Water Management Plans are hard work done by busy people. It is tempting to think of a plan as a final product. Unfortunately, no plan is perfect. A WMP should be updated annually and in response to new developments.
Things change outside a facility and inside. Municipal water supplies can be fouled or changed. Floods and droughts can affect water quality. Local construction can dislodge bacteria. Facilities are regularly renovated, added to and mothballed. Protecting the domestic water supply is an on-going project.
Some useful questions to ask are:
- What happens if one person contracts Legionnaires’ Disease in the building? What if two people do, and the CDC is notified?
- What actions should be taken immediately?
- Which high-risk areas would you protect using POU filtration if and when a problem was discovered?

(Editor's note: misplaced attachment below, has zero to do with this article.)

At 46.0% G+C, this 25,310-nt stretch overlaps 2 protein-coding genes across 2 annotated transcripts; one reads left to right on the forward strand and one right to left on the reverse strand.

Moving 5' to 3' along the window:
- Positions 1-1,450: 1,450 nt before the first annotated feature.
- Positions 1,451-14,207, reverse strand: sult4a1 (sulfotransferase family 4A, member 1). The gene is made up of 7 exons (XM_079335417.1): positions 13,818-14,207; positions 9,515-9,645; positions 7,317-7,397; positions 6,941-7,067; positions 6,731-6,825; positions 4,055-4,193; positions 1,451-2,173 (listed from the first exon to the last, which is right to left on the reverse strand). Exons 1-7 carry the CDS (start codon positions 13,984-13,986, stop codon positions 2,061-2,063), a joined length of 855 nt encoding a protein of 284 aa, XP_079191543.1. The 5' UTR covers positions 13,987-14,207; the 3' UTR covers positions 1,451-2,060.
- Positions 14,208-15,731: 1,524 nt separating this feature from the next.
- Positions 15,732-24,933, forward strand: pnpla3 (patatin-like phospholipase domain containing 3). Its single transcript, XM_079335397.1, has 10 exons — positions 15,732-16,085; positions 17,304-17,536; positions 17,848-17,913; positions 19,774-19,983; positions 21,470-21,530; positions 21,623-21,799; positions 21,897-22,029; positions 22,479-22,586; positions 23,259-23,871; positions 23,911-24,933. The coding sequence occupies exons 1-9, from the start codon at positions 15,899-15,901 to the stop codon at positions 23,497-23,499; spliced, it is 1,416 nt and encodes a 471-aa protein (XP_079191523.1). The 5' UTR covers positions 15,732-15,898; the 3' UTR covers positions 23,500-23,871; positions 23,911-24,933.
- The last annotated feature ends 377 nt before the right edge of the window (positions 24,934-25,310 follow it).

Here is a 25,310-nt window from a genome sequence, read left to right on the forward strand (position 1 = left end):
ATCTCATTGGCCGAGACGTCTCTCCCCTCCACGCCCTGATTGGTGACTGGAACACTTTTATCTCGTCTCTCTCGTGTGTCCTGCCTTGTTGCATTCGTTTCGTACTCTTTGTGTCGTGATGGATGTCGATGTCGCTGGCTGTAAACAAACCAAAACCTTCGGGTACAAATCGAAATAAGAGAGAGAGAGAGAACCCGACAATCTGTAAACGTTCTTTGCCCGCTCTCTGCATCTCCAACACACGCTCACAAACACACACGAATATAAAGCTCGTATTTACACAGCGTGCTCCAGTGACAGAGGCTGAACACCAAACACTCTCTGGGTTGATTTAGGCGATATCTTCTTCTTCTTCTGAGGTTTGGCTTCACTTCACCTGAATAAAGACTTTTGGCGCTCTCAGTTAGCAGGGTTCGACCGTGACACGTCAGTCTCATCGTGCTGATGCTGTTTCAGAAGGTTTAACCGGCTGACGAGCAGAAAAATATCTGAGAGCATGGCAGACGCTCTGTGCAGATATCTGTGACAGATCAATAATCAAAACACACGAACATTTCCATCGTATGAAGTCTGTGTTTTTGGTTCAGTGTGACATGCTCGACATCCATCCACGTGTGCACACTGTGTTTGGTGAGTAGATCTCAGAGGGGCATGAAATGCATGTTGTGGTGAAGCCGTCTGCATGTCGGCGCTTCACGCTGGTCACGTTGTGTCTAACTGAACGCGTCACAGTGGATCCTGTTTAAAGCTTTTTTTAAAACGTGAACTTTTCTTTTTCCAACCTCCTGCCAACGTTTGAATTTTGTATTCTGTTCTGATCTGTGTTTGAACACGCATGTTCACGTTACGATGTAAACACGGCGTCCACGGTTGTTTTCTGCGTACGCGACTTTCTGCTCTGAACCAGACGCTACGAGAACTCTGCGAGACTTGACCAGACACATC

Keeping your WMP current helps you maintain readiness. A current plan means that if an emergency occurs, you can respond rationally and methodically instead of re-actively and haphazardly. That is especially important once a state health department comes into the picture. A current plan gives you the freedom to discuss action plans instead of simply reacting to requests.
Consider both system-wide and targeted measures to address an outbreak or discovery of high levels of waterborne pathogens. Hot water and chemical flushes work system-wide but take time. Point of Use Filtration works immediately down to individual faucets, shower heads and Ice Machines. It can be deployed at the location of initial infection or high-risk areas and provide immediate protection.
Here are a few reference sites worth referring to when it comes to writing Water Management Plans: